Manuel Vigil makes an inventory of his wife, Getrudis Armijo’s, chattels.
I, Manuel Vigil, state that my wife, Getrudis Armijo (daughter of Antonio Duran y Armijo and Barbara Montoya), has died in the month of September last past and surviving this marriage are eight children, five females and three males. I have determined that an inventory be made in order to deliver to the two that are married and of age – Maria Josefa and Barbara, what may be their maternal share. And, that a corresponding share is made to the others for when they are married or become of age.
I state that when we contracted marriage, we both brought chattels into it – inherited from our respective parents. But that all there were was destroyed by the enemies and the shares given on herds were lost; there being nothing left but the debts.
I declare that all the chattels that are present, I own and have acquired since the year of ’54 to present. March 26, 1776, Signed Manuel Vigil
I, Manuel Vigil, Alcalde Mayor of the Pueblo of San Geronimo de Taos, in compliance, I made a list of chattels that I remember brought into this marriage of my deceased wife, dated May 12, 1776. (Shown to appraisers with value)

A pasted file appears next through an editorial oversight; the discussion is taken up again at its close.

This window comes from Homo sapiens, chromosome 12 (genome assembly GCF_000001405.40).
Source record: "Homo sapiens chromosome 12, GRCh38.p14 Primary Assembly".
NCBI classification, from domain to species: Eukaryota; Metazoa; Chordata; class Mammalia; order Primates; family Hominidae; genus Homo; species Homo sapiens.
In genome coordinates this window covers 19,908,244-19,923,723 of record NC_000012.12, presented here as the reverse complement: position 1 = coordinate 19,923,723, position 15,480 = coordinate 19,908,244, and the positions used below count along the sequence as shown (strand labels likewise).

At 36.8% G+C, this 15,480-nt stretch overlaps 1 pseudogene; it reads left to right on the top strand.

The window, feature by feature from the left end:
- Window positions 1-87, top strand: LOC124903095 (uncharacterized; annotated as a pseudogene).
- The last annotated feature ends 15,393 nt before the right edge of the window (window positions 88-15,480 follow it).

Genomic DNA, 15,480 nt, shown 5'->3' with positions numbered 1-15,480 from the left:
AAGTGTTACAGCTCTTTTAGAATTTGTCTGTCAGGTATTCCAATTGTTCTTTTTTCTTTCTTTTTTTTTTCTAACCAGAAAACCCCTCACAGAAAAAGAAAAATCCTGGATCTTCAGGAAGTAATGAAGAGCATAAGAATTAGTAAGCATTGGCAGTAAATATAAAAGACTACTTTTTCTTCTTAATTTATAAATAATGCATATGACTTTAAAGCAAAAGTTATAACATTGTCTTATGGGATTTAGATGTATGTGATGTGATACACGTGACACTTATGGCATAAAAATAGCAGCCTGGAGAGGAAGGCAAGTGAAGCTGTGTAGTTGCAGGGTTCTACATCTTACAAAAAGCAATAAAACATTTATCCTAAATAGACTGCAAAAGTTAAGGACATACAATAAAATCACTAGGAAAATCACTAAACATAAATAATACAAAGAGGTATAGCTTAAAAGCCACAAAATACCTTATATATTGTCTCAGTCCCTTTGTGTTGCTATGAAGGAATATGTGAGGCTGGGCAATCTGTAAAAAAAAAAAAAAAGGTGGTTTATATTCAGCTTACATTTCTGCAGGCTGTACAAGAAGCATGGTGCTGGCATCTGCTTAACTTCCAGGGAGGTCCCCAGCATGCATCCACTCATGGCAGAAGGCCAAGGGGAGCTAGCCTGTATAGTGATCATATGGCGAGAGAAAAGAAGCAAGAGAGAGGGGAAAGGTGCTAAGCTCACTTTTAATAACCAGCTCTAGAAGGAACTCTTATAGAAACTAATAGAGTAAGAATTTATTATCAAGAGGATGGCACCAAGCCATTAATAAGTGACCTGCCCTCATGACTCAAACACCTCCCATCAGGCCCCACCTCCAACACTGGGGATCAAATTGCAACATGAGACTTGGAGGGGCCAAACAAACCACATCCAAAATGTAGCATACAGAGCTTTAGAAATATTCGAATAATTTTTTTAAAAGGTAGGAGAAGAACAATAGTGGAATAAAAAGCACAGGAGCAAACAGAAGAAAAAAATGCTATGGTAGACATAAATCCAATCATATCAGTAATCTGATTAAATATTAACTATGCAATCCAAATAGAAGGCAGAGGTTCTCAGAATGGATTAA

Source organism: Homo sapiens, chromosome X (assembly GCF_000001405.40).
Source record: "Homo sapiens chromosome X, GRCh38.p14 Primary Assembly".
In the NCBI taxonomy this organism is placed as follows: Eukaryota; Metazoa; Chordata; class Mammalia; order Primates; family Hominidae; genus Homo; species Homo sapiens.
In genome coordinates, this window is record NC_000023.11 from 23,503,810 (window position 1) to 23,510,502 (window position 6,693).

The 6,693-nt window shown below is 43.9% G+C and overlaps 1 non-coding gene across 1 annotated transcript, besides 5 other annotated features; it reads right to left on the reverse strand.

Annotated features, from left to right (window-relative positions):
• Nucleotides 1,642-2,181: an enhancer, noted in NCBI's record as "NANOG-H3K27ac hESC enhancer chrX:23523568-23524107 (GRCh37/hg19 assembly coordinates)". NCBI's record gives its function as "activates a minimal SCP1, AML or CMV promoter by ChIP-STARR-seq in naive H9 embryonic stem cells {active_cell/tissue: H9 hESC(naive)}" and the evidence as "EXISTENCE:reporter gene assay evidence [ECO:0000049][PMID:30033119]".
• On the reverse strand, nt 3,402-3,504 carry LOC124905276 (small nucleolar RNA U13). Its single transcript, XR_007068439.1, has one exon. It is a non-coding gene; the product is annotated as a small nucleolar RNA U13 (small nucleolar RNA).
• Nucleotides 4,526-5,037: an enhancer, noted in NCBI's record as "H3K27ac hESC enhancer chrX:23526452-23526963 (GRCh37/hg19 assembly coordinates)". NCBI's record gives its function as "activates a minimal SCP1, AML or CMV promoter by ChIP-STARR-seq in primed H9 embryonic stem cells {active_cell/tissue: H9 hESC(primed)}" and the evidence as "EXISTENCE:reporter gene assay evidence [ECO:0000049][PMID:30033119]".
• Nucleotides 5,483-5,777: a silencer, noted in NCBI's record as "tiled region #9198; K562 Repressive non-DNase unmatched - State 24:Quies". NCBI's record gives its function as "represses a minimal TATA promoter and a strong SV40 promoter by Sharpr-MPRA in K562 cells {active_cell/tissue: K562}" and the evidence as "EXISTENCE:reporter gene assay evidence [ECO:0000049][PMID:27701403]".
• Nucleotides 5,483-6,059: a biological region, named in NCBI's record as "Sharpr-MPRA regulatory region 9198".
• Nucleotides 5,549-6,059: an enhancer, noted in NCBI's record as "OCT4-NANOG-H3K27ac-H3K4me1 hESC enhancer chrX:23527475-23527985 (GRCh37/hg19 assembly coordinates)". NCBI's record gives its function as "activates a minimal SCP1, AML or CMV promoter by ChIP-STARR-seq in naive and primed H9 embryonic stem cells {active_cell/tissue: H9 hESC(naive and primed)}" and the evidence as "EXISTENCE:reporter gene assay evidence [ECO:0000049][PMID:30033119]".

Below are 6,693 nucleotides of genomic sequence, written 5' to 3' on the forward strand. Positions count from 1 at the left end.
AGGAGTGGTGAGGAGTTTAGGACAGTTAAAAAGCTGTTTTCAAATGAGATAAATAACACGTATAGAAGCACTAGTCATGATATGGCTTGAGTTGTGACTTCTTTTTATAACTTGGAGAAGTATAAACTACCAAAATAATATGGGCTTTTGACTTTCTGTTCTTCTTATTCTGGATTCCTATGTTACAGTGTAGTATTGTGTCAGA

- 300 pesos in silver. (Shown to the appraisers)
- 400 ewes.
- Blacksmith shop, an anvil, a male screw, hammer and two pairs of tongues. (50 silver pesos)
The following is what I received from my deceased father (Vigil) into this marriage:
- 400 ewes.
- 12 horses, a mule and a he mule.
- 12 canvas paintings plus 12 more.
- A plain silk under petticoat.
- Another of fancy spotted silk.
- Some very good cotton goods.
- A fine scarf and head covering.
- One dozen silver spoons.
- Half a dozen china cups for chocolate.
- Half a dozen china coffee cups.
- Two Michoacán boxes and trimmings. (old, 5 pesos)
- Two other of wood also trimmed. (two pesos)
- A suit of Castilian cloth, cloak, jacket and trousers, besides the one for everyday use.
- Kitchen equipment, pot, comal and spoon.
· A house in the village of Santa Fe, with a tract of land in front also from my deceased father. (100 pesos) Also, a share in another tract of land, which I’m not sure of the size, it has not been divided, later identified as Buena Vista.
- 300 chamois skins. (290 at 14 reales and the other two at 9 reales)
- 320 pesos.
- 33 ½ due several soldiers of the garrison of Santa Fe.
- 16 cow skins from Tupaya. (6 pesos)
- 16 cattle with an upper brand.
- 15 horses. (9 pesos)
- 13 mules and 40 he mules with carrying saddles. (mules at 20 pesos and he mules at 14 pesos)
- 222 pesos that we invested in Chihuahua that are part of Royal Investments and existing.
- A ranch that I acquired at Royal sale and located at Piedra Negra, of Taos, 570 varas and it cost me 350 pesos. (350 pesos of hard money) *Manuel Vigil declares that this is valued at 175 pesos in silver.
- I have 552 one-year old ewes on shares with Marcos Baca, resident of the Rio Abajo. I did receive a note that the ewes had been lost to the Navajos and 77 are all I received. I ask that this be investigated and my share be allotted accordingly.